Arkansas, Alabama, and South Carolina Awarded 2009 Silver Shovels in the Less than 5 Million Population Category
Mark Crawford (June/July 09)
Arkansas - A skilled work force, solid infrastructure, and generous incentives have attracted manufacturers to Arkansas for decades. Manufacturing industries include aerospace/aviation, automotive assembly, food production, steel, life science, and alternative energy.
Nordex USA, a manufacturer of wind turbines, is locating its U.S. manufacturing operations in Jonesboro, Arkansas. Nordex will invest approximately $100 million in the new facility, creating 700 jobs. "This new plant is a key pillar in our international strategy," said Nordex CEO Thomas Richterich. "It will enable us to come closer to our objective of generating 20 percent of our revenues in the United States."
New York-based Nice-Pak Products is also setting up in Jonesboro; the company is building a $40 million manufacturing plant that will employ 300 people. Nice-Pak manufactures premoistened wipes for a variety of uses through its consumer, commercial, healthcare, and contract divisions.
Further development is taking place in Paragould, Arkansas, where Axis LLC - a joint venture between American Railcar Industries (ARI) and Missouri-based Amsted Industries - is constructing a 135,000-square-foot, $75 million axle manufacturing facility. The plant will produce axles for railcars and "have no equal in North America," according to Jim Cowan, COO for ARI.
Alabama - About a dozen Alabama cities including Huntsville, Montgomery, Mobile, Florence, and Gadsden - all key manufacturing and assembly centers - were recently named by Forbes as some of the best places in the country to do business. In Gadsden, for example, Pennsylvania-based Keystone Foods is more than doubling its operations by investing $118 million in a new facility and adding 150 new jobs. The new plant will process chicken and beef for the restaurant industry.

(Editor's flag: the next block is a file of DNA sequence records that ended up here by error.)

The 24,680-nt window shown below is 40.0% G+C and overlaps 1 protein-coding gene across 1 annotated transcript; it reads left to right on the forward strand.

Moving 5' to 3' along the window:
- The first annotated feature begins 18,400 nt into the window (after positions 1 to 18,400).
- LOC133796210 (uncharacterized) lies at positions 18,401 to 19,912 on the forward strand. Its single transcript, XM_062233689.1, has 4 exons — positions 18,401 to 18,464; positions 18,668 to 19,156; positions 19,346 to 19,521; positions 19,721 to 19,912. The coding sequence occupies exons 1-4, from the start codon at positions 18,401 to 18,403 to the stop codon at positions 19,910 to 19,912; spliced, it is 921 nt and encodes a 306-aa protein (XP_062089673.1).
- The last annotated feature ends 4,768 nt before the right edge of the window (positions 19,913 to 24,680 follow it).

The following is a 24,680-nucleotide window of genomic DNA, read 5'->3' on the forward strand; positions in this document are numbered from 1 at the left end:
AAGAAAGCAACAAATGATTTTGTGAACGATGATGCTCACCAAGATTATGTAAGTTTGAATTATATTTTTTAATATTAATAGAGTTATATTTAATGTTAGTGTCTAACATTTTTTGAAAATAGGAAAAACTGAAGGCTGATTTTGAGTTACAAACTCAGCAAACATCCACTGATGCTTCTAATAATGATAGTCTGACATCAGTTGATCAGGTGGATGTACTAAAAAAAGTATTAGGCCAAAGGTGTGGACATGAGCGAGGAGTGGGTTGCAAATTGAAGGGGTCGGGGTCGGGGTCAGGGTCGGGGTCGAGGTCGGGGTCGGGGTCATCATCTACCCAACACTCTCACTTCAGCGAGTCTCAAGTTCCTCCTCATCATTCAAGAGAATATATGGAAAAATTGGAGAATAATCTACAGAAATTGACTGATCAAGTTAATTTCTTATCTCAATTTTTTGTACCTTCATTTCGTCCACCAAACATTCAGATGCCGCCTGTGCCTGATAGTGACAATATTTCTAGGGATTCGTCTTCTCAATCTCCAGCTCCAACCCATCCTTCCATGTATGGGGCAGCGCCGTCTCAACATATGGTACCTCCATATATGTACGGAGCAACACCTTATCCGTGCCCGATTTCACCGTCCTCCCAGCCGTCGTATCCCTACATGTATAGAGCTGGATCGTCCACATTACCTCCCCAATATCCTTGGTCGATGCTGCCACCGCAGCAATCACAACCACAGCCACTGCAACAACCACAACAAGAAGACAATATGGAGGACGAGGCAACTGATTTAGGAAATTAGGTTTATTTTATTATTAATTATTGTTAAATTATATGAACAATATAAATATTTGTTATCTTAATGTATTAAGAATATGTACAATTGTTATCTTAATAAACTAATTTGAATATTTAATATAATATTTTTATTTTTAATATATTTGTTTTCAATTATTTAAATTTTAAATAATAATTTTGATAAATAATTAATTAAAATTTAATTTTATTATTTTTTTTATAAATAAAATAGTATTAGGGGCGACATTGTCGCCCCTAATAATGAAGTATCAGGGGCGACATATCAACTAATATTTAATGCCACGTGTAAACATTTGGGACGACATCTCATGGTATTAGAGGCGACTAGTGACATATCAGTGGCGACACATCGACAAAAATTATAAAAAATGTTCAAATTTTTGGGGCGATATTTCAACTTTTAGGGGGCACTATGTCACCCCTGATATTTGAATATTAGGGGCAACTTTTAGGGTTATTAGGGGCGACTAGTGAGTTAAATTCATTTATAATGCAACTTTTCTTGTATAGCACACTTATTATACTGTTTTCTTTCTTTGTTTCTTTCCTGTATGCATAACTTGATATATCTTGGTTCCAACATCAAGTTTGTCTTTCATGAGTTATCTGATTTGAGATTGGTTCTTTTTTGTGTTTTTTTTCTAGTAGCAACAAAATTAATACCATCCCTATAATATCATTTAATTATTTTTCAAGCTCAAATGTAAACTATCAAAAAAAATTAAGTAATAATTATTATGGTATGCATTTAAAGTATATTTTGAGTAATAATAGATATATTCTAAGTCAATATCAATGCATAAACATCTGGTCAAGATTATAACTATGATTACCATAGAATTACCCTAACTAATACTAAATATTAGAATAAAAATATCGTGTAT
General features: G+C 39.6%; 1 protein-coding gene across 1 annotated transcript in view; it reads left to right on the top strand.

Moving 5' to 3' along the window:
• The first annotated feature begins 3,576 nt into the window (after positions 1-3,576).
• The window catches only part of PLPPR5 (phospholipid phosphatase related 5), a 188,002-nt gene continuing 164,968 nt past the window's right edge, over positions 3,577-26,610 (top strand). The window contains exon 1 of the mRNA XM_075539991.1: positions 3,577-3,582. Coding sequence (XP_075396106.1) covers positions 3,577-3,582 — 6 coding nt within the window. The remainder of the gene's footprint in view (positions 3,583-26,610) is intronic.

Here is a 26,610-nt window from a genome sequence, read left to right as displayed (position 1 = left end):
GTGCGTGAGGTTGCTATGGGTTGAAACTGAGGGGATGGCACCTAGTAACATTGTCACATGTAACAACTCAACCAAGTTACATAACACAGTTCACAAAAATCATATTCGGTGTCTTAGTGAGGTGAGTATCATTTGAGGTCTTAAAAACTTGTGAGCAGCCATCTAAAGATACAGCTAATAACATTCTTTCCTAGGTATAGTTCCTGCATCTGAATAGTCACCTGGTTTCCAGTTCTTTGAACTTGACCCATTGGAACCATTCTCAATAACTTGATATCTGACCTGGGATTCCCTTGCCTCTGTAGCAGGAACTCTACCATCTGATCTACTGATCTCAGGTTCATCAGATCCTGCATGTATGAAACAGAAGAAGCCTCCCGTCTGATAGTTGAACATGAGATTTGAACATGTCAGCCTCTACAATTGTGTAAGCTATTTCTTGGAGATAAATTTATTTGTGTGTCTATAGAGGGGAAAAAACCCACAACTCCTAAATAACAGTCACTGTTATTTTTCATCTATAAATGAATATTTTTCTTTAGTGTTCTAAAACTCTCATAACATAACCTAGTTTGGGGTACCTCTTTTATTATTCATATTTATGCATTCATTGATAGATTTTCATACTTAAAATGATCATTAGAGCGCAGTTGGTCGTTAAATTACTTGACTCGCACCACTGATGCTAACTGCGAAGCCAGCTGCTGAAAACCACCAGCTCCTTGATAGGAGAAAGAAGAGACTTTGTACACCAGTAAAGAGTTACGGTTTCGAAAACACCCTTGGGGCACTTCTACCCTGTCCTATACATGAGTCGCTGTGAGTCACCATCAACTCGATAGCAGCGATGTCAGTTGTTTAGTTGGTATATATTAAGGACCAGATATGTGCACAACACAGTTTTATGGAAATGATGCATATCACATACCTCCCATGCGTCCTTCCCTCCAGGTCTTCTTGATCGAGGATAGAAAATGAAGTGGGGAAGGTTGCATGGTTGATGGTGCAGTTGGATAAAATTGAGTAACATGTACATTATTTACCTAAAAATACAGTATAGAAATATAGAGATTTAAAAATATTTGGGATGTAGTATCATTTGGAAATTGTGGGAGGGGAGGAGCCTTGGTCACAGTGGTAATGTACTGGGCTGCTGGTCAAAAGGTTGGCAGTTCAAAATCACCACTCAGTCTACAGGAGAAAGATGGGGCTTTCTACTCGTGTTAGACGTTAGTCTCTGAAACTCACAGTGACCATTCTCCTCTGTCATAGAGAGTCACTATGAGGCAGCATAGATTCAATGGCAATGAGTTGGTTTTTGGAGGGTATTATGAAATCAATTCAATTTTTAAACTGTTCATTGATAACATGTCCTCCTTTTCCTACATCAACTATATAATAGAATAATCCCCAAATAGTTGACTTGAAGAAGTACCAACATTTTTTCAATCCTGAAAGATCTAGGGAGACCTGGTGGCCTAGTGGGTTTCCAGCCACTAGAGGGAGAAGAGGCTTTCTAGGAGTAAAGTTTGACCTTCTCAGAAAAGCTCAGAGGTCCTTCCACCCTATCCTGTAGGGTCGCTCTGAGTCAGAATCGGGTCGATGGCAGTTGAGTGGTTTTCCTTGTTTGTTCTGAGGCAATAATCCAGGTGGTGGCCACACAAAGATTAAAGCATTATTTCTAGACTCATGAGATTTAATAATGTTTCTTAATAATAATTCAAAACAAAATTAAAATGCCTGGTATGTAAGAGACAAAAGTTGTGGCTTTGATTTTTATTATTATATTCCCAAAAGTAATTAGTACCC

Stankiewicz International is spending $16.4 million to locate an 85,000-square-foot regional manufacturing plant in Vance, Alabama, to produce automotive components for Mercedes and General Motors. Stankiewicz chose the Alabama site because of the proximity to its customers, as well as generous state and county tax incentives and training programs.
And as part of a new strategy for improving customer service and efficiency, The Home Depot is building a $33 million distribution center in McCalla, Alabama. The 657,000-square-foot facility will eventually employ 400 people. The project received about $2.2 million in county tax breaks.
South Carolina - Also in the Southeast, South Carolina continues to support its long-established core industries as it builds its high-tech industries such as biotech, alternative energy, IT, and telecommunications.
Alorica, a leading customer-service management firm, is teaming up with Samsung Networks America to create Samsung Networks' North American customer care center in Mauldin, South Carolina. The $24 million project will create 1,000 new jobs over the next several years.
Online career and recruitment company Monster hopes to find success at its new state-of-art customer service center in Florence, South Carolina. The $28 million operation is part of an initiative to bring more customer support in-house. "Florence is an ideal location because it's a rapidly developing labor market with the talent we need to bring best-in-class service to our customers," said executive vice president Art O'Donnell.
And Shaw Industries Group, the world's largest carpet manufacturer, is investing about $60 million to boost its polymer chip production in Lexington County. "With the aid and support of Lexington County and South Carolina economic development personnel, we were able to complete development and approval of this project quickly and effectively," said Richard Stuckey, regional director for Shaw Industries Group.